Nonetheless, SpaceX is sending them up with zip ties and sedatives in case someone becomes a danger to themselves or others.
Update: SpaceX's Inspiration4 mission lifted off at 8:02 p.m. ET on Wednesday and carried the crew into orbit.
SpaceX plans to launch a spaceship full of regular people into orbit on Wednesday evening, without any professional astronauts onboard.
After five months of training, the four-person civilian crew is scheduled to roar into space aboard SpaceX's Crew Dragon spaceship. The mission, known as Inspiration4, calls for them to orbit Earth for three days before returning. You can watch the launch live here.
Billionaire Jared Isaacman chartered the flight from SpaceX and is both footing the bill and commanding the spaceship. He gave the other seats to Hayley Arceneaux, who survived bone cancer as a child and now works at St. Jude Children's Research Hospital; Chris Sembroski, an Air Force veteran who works for Lockheed Martin; and Dr. Sian Proctor, a geoscientist who serves as an analogue astronaut in simulations of long-term Mars missions.
SpaceX has tried to anticipate and plan for anything that could go wrong, according to Axios space reporter Miriam Kramer.
"They also have to prepare for worst-case scenarios like someone on the crew becoming a danger to themselves or others," Kramer reported on Axios' "How It Happened" podcast last week. "There are zip ties and medication on board in case somebody needs to be sedated."
'Nobody's gonna snap that way'
Spaceflight confines astronauts to a small space for days, weeks, or even months with the same few people. They can't shower or use the bathroom the way they're used to. They strap in to sleep. In orbit, their sinus cavities fill with fluids, like having a constant cold. They miss their family and friends. And if something goes wrong, they may fear for their lives.
So keeping equipment on a spacecraft to help subdue a crew member in case of emergency isn't a new idea.
NASA has a plan in place if astronauts on the International Space Station or traveling into orbit become violent or suicidal.
In 2007, the Associated Press obtained NASA's written procedures, which instruct the crew mates of a dangerous astronaut to use duct tape or bungee cords to bind that person's wrists and ankles, and inject them with tranquilizers if necessary.
The agency did not respond to Insider's request for comment.
To alleviate the small chance that a crew member has an unexpected mental-health episode in space, like experiencing psychosis, NASA astronauts undergo extensive psychological assessments and check-ins before they launch to the ISS.
It's not clear what kind of assessments the Inspiration4 crew did. None of them have ever traveled to orbit, but they don't seem worried about the unlikely possibility that one of their fellow space tourists is going to lose it.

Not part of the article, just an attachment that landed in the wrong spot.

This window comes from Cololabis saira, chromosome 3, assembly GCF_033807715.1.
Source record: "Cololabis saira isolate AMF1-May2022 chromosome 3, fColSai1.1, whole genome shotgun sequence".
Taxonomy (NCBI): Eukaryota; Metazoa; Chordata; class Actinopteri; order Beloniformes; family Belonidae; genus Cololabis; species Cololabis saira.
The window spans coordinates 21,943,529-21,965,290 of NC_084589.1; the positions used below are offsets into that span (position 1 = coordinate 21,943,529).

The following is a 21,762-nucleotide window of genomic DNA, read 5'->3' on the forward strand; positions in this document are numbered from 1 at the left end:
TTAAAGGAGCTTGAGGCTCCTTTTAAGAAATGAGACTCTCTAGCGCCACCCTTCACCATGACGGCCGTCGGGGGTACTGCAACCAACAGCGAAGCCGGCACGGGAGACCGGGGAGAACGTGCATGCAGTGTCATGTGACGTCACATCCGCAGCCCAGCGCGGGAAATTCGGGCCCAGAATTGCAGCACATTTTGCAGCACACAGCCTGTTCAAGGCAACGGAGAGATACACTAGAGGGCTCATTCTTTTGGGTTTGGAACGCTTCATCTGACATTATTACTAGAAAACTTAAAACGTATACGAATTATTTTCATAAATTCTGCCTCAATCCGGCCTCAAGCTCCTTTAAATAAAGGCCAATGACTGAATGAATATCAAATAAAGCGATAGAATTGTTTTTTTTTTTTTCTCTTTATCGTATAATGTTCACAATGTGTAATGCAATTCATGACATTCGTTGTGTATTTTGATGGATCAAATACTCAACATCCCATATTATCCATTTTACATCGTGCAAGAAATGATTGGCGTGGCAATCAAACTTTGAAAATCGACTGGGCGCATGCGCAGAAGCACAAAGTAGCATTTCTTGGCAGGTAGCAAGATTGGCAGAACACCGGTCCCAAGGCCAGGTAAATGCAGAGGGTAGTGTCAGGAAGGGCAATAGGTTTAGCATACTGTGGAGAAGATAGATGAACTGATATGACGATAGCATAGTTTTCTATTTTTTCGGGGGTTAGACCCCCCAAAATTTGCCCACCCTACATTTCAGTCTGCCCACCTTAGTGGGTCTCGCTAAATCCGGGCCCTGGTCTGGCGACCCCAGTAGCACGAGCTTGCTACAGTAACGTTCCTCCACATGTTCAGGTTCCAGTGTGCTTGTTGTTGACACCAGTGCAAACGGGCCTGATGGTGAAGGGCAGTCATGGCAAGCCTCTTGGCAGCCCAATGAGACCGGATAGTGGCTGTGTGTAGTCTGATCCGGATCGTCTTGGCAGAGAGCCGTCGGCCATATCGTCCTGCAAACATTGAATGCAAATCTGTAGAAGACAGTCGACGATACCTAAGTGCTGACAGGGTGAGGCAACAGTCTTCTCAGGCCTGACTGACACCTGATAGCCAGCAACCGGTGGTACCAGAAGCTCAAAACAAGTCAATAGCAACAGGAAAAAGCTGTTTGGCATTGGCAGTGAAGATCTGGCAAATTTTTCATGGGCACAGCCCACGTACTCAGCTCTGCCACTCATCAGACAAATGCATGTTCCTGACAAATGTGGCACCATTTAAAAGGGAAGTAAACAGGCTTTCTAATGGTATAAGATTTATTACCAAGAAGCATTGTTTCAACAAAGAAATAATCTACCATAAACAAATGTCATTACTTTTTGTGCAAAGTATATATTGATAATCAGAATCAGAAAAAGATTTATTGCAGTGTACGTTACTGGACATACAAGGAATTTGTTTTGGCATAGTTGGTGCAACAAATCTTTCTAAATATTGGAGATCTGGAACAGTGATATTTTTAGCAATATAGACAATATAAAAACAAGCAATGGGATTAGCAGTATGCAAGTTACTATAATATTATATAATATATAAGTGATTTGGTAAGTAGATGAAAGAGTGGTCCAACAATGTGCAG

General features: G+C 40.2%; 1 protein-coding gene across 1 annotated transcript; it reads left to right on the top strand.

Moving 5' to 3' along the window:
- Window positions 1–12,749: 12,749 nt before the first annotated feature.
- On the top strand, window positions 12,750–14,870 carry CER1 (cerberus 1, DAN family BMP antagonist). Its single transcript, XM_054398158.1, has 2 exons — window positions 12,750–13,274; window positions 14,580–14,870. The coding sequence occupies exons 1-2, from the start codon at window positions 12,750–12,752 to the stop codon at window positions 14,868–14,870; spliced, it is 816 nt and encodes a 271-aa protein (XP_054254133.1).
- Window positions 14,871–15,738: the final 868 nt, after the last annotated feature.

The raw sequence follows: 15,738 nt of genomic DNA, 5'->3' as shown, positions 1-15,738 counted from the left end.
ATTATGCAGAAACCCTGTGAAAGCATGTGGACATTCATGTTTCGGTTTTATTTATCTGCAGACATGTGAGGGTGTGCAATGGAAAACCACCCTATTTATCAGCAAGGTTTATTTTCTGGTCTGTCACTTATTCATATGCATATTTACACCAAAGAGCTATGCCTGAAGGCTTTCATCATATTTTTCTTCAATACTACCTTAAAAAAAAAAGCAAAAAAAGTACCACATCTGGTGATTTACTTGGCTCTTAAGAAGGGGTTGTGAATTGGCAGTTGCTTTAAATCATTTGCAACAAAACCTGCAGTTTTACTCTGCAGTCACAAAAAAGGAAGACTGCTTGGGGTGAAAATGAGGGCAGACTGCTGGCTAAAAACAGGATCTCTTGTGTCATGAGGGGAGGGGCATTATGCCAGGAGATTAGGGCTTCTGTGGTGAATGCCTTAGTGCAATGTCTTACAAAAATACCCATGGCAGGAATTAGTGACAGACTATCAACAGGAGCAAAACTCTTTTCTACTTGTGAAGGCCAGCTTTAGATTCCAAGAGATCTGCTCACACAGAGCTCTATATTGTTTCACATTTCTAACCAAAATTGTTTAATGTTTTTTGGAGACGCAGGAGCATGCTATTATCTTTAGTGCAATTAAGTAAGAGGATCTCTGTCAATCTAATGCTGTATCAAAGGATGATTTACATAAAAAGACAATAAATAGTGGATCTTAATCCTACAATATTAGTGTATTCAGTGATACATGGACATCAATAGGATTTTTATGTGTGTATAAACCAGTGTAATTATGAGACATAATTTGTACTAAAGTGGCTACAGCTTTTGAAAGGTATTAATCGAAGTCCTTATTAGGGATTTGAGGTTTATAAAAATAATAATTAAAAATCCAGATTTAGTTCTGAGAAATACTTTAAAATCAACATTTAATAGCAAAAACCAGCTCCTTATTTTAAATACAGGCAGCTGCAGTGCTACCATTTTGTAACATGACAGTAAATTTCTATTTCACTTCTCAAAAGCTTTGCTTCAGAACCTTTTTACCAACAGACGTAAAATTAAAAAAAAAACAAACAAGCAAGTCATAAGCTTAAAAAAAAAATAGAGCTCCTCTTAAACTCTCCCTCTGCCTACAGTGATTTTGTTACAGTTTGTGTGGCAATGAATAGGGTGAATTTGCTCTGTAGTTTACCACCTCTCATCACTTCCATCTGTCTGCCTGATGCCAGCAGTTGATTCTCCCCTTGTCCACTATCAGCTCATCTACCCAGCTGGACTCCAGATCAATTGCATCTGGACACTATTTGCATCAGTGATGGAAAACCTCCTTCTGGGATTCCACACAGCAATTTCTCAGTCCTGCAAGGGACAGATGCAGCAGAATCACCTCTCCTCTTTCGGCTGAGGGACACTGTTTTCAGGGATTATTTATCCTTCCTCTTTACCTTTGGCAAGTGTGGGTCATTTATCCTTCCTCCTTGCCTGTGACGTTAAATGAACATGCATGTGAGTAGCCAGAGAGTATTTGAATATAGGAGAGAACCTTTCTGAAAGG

"Nobody's gonna snap that way, at least not that we've seen to date," Sembroski told Kramer on the podcast. "This is literally just, 'Ok, we have this equipment on board, well it's for that less than 1% chance of somebody needing a little bit of extra support just to maintain the safety of the crew.'"
Proctor, at least, has experienced some of the loneliness and isolation of being an astronaut before - during her participation in weeks-long simulations of moon and Mars missions.
"Sometimes, you know, there's a crew member you may want to kick out," she said in a press briefing on Tuesday. But she added that when the Inspiration4 crew ran a 30-hour flight simulation together, "there wasn't any of that."
"We lived together, we operated together, we had fun together," she continued. "And it got me so excited for when we do it up on orbit."
5 months of training to be a space tourist
To prepare for their mission, the Inspiration4 crew studied manuals, completed a program based largely on NASA's astronaut training, and hiked Mount Rainier together. They learned about the many parts of the Falcon 9 rocket and Crew Dragon spaceship, how everything works, and what can go wrong.
"We have like 3,000 pages across 100 different manuals. It was a lot. I don't think any of us really predicted that," Isaacman previously told Insider.
Isaacman has spent thousands of hours flying jets and ex-military aircraft, yet he said the training was still "more intense" than he expected, he said.
"I definitely underestimated it to some extent," he added.
As part of the training, the crew members used a centrifuge to mimic the feeling of a rocket launch. The machine has an effect akin to a spinning carnival ride that presses you against a wall. The group also took a parabolic flight, during which a plane flies in arcs up and down to create up to 30 seconds of weightlessness at a time.
Isaacman and Proctor did fighter-jet training in Montana to brush up on their piloting skills, and the team spent time in a high-altitude chamber to experience the symptoms of oxygen deprivation, which could happen if the capsule loses cabin pressure.
Then in August, the group did their 30-hour simulation. Inside a Crew Dragon, they practiced a launch, ate a meal, and slept. Then they had to handle a hypothetical landing scenario in which they encountered problems with their navigation, flight computer, and communication systems.
Isaacman said he thinks the group's experience climbing Mount Rainier, a 14,410-foot active volcano covered in glaciers, will also prove useful during their spaceflight.
"They built some mental toughness. They got comfortable being uncomfortable, which is pretty important," he said. "Food sucks on the mountain. Temperatures can suck on the mountain. Well, that's no different than Dragon."
Read the original article on Business Insider